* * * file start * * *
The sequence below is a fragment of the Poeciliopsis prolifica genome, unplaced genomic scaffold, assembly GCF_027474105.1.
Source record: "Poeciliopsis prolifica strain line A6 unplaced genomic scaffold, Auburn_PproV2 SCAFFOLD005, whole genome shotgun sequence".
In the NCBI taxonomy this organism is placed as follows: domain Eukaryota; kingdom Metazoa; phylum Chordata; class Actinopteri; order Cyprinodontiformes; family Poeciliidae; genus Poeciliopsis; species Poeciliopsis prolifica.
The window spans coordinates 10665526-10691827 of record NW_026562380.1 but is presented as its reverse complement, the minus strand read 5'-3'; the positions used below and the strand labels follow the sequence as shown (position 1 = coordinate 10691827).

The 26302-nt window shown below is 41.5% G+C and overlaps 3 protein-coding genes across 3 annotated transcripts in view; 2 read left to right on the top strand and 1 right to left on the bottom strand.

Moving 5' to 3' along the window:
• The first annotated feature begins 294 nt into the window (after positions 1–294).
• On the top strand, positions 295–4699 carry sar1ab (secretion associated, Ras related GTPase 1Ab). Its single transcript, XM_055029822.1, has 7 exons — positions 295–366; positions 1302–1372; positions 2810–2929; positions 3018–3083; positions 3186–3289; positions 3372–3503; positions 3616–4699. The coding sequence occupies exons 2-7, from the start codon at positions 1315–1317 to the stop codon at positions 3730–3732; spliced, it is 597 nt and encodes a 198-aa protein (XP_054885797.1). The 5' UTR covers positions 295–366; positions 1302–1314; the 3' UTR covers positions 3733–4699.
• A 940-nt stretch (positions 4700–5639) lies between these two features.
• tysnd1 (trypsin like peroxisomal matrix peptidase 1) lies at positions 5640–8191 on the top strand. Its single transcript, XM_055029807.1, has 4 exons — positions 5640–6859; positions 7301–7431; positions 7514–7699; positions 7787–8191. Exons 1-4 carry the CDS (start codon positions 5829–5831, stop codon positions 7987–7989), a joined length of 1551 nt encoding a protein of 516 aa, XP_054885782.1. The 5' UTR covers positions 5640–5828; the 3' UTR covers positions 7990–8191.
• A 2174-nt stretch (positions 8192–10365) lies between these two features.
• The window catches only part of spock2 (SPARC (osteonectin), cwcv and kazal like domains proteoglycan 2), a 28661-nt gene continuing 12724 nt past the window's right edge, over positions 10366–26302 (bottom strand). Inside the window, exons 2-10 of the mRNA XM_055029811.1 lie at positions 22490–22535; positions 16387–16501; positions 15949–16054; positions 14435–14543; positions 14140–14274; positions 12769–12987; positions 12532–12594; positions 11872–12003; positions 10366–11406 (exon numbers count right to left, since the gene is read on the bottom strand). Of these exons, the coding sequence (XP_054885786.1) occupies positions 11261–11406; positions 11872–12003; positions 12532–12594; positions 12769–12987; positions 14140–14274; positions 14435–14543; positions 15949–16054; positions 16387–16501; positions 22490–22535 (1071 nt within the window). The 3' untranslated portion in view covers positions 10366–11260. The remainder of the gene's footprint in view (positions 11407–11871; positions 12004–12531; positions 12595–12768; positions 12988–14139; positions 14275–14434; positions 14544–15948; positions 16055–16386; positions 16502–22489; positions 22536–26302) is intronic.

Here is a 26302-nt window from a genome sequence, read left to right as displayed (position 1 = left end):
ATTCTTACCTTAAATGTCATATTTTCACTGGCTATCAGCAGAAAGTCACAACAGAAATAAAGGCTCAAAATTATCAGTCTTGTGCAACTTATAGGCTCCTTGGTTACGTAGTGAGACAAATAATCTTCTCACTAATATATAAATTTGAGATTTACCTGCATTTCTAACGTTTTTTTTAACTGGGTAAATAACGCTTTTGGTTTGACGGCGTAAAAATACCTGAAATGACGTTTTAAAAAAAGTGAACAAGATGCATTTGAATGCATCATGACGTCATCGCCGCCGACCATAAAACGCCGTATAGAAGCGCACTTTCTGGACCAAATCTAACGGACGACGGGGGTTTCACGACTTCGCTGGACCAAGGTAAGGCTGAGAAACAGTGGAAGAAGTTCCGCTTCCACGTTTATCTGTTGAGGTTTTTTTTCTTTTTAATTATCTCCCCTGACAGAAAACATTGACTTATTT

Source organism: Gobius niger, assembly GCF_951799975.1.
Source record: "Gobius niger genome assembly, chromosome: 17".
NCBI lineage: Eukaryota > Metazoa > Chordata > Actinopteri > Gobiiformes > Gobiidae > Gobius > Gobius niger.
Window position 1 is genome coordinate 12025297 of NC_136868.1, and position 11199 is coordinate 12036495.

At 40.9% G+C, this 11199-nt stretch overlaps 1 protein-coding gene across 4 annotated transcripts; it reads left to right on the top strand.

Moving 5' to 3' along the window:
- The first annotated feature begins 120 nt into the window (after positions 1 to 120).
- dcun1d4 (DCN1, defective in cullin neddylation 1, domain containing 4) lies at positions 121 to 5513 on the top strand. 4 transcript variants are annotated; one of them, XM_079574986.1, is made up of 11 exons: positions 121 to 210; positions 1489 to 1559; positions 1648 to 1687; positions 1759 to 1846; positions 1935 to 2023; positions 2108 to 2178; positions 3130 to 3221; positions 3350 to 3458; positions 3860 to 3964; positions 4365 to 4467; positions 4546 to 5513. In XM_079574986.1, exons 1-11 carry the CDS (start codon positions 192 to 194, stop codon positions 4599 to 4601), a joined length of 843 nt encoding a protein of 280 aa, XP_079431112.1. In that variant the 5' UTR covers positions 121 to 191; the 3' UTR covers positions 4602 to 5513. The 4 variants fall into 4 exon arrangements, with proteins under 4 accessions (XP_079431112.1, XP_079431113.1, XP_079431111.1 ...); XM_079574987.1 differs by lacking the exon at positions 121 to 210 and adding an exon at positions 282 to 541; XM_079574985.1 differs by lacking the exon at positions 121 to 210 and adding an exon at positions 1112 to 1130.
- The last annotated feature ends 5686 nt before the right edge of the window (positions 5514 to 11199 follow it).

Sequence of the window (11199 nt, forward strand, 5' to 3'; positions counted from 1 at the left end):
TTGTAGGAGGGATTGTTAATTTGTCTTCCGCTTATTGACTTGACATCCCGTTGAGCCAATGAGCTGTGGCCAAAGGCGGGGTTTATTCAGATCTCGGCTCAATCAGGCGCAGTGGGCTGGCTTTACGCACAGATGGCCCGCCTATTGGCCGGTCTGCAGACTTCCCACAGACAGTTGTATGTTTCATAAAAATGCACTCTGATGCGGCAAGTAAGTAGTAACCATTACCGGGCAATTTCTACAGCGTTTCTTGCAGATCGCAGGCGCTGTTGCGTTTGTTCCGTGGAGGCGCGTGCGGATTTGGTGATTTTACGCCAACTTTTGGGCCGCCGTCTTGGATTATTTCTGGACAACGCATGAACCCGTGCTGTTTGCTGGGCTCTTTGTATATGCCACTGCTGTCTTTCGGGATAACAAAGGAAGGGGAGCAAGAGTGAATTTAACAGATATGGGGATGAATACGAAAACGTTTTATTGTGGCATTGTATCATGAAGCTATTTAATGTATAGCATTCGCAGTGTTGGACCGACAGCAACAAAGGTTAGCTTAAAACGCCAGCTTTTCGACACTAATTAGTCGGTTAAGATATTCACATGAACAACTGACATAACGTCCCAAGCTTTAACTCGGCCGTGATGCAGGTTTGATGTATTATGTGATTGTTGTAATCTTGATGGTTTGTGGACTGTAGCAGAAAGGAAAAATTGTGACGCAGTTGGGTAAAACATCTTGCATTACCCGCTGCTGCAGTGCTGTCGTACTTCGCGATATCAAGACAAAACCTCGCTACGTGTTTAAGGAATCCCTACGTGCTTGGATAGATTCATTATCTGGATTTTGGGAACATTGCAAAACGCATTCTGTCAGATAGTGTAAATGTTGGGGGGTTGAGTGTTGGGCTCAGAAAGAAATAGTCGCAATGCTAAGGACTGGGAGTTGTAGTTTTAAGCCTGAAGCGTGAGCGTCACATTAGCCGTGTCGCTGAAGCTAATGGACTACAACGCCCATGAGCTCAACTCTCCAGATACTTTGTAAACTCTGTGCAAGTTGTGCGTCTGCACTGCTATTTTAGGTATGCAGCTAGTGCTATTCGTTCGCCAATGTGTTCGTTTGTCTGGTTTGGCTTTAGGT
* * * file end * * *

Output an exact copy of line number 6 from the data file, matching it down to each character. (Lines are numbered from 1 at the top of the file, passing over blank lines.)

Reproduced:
Moving 5' to 3' along the window: